Sandeep Dave

Positions:

Professor of Medicine

Medicine, Hematologic Malignancies and Cellular Therapy
School of Medicine

Member of the Duke Cancer Institute

Duke Cancer Institute
School of Medicine

Education:

M.D. 1999

Northwestern University

Medical Resident, Medicine

Northwestern University

Fellow in Hematology-Oncology, Medicine

National Institutes of Health

Grants:

Clinico-Genomic Assessment of Performance Status in Elderly AML Patients

Administered By
Medicine, Hematologic Malignancies and Cellular Therapy
Awarded By
National Institutes of Health
Role
Co-Mentor
Start Date
End Date

Genetic and genomic signatures of long-term radiation exposure in non-human primates

Administered By
Medicine, Hematologic Malignancies and Cellular Therapy
Awarded By
Wake Forest University School Of Medicine
Role
Principal Investigator
Start Date
End Date

Understanding the context-dependent roles of mutations in lymphoma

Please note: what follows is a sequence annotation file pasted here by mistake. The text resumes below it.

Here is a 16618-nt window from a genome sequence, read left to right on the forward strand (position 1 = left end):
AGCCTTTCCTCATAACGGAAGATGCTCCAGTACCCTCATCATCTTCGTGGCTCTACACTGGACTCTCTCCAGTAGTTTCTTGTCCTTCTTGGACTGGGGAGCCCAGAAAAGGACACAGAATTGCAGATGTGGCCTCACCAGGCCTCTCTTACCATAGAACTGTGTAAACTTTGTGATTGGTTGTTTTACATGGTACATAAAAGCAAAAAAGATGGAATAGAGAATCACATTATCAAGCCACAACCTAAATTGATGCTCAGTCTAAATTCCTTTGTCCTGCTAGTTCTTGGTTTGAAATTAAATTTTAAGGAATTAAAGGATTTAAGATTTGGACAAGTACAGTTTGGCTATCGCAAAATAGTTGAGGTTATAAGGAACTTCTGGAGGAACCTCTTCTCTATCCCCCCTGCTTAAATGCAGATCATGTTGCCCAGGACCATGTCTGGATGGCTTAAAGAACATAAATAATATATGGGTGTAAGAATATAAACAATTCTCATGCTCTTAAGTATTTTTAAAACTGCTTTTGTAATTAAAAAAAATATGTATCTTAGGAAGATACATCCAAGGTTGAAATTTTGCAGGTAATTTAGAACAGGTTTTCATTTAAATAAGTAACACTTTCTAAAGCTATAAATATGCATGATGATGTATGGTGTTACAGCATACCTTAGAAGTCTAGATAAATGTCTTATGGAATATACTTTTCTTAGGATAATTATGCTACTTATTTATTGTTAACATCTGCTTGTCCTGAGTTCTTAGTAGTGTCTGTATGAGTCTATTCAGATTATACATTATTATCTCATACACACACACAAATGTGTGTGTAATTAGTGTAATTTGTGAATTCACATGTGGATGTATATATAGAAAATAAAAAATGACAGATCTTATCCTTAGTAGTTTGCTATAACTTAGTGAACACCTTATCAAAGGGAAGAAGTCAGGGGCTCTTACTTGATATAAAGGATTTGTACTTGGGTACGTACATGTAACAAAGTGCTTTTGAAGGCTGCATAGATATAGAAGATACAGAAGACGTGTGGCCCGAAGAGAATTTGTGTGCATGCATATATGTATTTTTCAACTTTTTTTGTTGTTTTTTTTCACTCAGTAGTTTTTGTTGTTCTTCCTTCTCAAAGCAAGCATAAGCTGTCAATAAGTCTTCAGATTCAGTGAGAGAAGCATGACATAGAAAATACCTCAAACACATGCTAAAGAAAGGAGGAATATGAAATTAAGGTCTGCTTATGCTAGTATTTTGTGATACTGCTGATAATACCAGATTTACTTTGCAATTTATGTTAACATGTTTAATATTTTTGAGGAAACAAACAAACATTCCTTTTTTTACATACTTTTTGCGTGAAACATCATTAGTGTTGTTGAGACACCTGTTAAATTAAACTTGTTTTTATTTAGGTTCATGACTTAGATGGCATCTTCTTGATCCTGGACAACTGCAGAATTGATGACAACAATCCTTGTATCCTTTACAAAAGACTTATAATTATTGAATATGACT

Administered By
Medicine, Hematologic Malignancies and Cellular Therapy
Awarded By
National Institutes of Health
Role
Principal Investigator
Start Date
End Date

Phase 1 Trial of Panobinostat + Ruxolitnib for Relapsed/Refactory Diffused Large B Cell Lymphoma (DLBCL)

Administered By
Medicine, Hematologic Malignancies and Cellular Therapy
Awarded By
Lymphoma Research Foundation of America
Role
Mentor
Start Date
End Date

Understanding the Context-Dependent Roles of Mutations in Lymphoma

Administered By
Medicine, Hematologic Malignancies and Cellular Therapy
Awarded By
National Institutes of Health
Role
Principal Investigator
Start Date
End Date

Publications:

Genome-defined African ancestry is associated with distinct mutations and worse survival in patients with diffuse large B-cell lymphoma.